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[Ascendance of a Bookworm (seasons 3)]
AKA: 本好きの下剋上 司書になるためには手段を選んでいられません (Honzuki no Gekokujō - Shisho ni Naru Tame niwa Shudan o Erandeiramasen)
Genre: Isekai fantasy / drama / slice-of-life
Length: Television series, 10 episodes, 24 minutes each
Distributor: Currently available streaming on crunchyroll.
Content Rating: 13+ (Mature elements, violence)
Related Series: Ascendance of a Bookworm (seasons 1 and 2)
Also Recommended: Snow White with the Red Hair, The Ancient Magus' Bride
Notes: Based on a novel series written by Miya Kazuki, which was published by Japanese user-generated novel publishing website Shousetsuka ni Narou and ran from 2013 throguh 2017. A light novel series, also written by Kazuki and illustrated by Miya Kazuki, currently runs in TO Book's TO Bunko imprint.

Although crunchyroll names the title heroine of the series Main, other sources also refer to her as Myne, including the official English translations of the light novels. For the sake of this review, we will be using the Myne spelling of her name.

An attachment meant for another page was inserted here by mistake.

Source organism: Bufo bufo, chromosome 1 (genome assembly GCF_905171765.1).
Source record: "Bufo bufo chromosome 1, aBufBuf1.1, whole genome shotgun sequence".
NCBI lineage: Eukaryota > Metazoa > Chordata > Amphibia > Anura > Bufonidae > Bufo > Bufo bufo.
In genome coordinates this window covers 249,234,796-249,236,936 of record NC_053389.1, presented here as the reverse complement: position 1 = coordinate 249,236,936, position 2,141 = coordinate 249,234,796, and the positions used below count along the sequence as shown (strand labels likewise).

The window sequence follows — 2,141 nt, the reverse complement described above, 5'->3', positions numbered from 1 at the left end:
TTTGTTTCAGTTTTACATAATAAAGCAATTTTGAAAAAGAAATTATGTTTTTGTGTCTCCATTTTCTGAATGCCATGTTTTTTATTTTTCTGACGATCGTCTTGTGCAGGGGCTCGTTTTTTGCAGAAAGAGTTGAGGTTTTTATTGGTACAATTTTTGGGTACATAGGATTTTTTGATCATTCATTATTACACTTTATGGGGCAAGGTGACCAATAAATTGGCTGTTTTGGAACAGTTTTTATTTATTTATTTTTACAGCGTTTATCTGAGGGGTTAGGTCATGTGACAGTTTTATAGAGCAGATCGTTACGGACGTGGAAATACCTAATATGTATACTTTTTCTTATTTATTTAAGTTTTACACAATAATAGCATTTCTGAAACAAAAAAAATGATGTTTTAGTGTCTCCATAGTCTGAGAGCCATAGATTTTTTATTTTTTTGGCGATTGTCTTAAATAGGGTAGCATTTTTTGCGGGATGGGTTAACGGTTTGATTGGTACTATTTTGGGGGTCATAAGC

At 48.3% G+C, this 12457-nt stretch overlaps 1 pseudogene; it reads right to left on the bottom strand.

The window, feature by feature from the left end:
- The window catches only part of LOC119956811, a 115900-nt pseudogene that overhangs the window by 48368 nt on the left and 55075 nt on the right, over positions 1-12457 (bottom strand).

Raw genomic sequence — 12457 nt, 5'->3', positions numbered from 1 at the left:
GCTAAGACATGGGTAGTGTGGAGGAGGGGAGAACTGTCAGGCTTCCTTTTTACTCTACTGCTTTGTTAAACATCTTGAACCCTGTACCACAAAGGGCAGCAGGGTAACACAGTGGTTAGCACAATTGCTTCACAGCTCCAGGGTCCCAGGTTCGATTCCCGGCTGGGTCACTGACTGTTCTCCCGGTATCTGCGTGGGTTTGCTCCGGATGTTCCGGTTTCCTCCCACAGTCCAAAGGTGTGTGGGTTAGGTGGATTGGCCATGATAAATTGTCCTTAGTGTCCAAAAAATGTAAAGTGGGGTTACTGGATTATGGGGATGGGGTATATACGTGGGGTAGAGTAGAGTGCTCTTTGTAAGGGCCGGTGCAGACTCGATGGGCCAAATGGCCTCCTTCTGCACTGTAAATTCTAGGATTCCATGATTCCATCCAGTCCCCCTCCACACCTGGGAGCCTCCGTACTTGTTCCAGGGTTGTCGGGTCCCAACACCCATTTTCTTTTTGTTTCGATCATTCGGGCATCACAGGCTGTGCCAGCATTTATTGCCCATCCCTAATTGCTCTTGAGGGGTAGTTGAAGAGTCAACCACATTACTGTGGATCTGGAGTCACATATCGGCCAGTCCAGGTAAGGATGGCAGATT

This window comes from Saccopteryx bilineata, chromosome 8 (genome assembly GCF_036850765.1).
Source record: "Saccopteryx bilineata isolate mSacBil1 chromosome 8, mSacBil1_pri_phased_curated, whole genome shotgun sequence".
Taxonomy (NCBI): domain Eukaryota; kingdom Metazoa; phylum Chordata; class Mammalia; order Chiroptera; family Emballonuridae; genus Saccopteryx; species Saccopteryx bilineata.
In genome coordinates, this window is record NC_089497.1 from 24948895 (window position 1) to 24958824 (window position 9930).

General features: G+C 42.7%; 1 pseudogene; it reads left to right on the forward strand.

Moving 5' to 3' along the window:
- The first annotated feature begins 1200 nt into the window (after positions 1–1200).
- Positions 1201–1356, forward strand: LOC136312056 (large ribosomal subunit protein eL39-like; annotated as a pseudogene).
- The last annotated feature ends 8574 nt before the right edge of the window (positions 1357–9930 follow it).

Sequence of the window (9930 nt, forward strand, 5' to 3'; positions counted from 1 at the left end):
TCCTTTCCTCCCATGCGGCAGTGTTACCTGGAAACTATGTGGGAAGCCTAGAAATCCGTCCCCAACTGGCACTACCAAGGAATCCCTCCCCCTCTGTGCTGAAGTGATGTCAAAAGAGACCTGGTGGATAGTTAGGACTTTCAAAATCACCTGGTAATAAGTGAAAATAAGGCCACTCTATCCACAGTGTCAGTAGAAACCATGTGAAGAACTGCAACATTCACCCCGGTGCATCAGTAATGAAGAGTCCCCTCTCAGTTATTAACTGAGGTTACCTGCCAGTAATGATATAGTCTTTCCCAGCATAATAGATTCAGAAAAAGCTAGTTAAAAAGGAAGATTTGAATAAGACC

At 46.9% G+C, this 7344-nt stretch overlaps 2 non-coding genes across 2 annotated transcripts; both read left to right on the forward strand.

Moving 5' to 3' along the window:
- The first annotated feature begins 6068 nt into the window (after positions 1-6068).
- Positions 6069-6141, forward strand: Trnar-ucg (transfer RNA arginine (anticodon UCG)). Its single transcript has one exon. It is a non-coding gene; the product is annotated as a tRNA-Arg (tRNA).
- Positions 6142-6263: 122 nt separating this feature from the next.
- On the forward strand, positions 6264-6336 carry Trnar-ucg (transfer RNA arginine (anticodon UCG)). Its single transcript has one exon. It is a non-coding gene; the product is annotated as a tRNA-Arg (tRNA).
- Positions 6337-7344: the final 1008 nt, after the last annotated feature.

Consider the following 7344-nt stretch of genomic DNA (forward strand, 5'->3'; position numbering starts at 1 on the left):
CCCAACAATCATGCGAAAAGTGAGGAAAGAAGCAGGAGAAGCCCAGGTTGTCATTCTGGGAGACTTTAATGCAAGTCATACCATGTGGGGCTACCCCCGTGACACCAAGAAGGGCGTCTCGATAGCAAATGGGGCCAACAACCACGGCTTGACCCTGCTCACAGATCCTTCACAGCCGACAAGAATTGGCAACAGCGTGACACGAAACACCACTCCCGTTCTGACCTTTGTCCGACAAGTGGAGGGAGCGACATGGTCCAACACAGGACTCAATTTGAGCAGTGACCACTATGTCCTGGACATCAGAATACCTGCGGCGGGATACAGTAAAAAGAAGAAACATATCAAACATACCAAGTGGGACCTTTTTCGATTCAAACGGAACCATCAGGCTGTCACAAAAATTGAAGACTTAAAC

Rating:

Ascendance of a Bookworm (seasons 3)

Synopsis

With the idea of Myne being adopted by a noble aired, Myne prepares herself for becoming Karlsted's adoptive daughter...and everything that comes with it. But things might not work out as easily as that, seeing as she is being increasingly noticed by other people, and not all of them good. Nobles have taken an interest in her huge mana reserves, while the ink guilds aren't just going to sit down and let her revolutionize the printing press just like that.


Review